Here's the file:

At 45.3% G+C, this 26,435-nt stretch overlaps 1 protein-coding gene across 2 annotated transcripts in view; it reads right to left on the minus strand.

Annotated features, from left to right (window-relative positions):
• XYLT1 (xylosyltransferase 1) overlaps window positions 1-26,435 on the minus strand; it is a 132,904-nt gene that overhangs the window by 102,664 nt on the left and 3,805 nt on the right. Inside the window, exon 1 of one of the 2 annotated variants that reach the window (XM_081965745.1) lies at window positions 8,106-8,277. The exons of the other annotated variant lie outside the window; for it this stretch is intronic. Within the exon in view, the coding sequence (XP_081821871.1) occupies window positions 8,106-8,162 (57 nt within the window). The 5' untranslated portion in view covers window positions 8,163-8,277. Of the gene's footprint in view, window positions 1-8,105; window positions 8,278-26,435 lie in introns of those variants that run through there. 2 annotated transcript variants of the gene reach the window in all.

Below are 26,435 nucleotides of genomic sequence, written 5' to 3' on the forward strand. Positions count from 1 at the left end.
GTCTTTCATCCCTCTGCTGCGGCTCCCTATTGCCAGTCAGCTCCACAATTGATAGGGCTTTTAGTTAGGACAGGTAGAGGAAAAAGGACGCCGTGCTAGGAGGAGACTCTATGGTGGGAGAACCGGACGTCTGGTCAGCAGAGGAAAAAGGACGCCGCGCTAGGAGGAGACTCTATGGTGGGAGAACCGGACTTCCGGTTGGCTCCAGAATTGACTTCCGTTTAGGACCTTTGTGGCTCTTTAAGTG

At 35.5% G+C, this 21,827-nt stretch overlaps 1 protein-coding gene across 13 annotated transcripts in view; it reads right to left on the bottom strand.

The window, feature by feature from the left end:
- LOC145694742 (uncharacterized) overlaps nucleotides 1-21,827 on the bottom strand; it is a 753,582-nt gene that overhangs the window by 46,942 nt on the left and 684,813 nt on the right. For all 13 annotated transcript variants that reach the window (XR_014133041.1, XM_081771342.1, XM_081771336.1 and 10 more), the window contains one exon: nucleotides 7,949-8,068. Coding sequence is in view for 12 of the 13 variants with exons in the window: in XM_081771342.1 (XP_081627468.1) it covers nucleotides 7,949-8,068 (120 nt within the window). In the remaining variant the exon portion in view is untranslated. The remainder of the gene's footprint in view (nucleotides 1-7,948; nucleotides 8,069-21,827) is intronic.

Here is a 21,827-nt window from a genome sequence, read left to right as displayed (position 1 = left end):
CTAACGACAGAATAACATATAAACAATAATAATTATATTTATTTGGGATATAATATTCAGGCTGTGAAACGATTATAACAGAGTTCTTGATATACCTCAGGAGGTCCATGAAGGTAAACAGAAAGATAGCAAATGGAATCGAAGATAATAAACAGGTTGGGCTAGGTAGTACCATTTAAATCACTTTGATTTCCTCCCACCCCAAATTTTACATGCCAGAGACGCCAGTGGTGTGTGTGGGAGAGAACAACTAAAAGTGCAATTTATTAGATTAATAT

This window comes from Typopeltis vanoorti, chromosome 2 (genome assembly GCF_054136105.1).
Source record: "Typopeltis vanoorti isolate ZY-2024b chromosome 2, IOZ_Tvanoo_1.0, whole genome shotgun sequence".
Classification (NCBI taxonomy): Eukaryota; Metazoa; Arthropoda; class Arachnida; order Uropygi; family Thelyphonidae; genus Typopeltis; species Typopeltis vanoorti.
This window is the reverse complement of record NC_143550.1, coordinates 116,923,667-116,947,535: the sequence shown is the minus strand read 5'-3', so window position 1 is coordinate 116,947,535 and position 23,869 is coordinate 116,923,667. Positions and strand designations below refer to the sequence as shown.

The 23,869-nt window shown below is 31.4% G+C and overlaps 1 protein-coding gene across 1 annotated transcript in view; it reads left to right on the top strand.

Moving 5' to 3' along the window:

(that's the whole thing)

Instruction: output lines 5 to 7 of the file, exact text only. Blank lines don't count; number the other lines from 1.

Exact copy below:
GTCTTTCATCCCTCTGCTGCGGCTCCCTATTGCCAGTCAGCTCCACAATTGATAGGGCTTTTAGTTAGGACAGGTAGAGGAAAAAGGACGCCGTGCTAGGAGGAGACTCTATGGTGGGAGAACCGGACGTCTGGTCAGCAGAGGAAAAAGGACGCCGCGCTAGGAGGAGACTCTATGGTGGGAGAACCGGACTTCCGGTTGGCTCCAGAATTGACTTCCGTTTAGGACCTTTGTGGCTCTTTAAGTG

At 35.5% G+C, this 21,827-nt stretch overlaps 1 protein-coding gene across 13 annotated transcripts in view; it reads right to left on the bottom strand.

The window, feature by feature from the left end: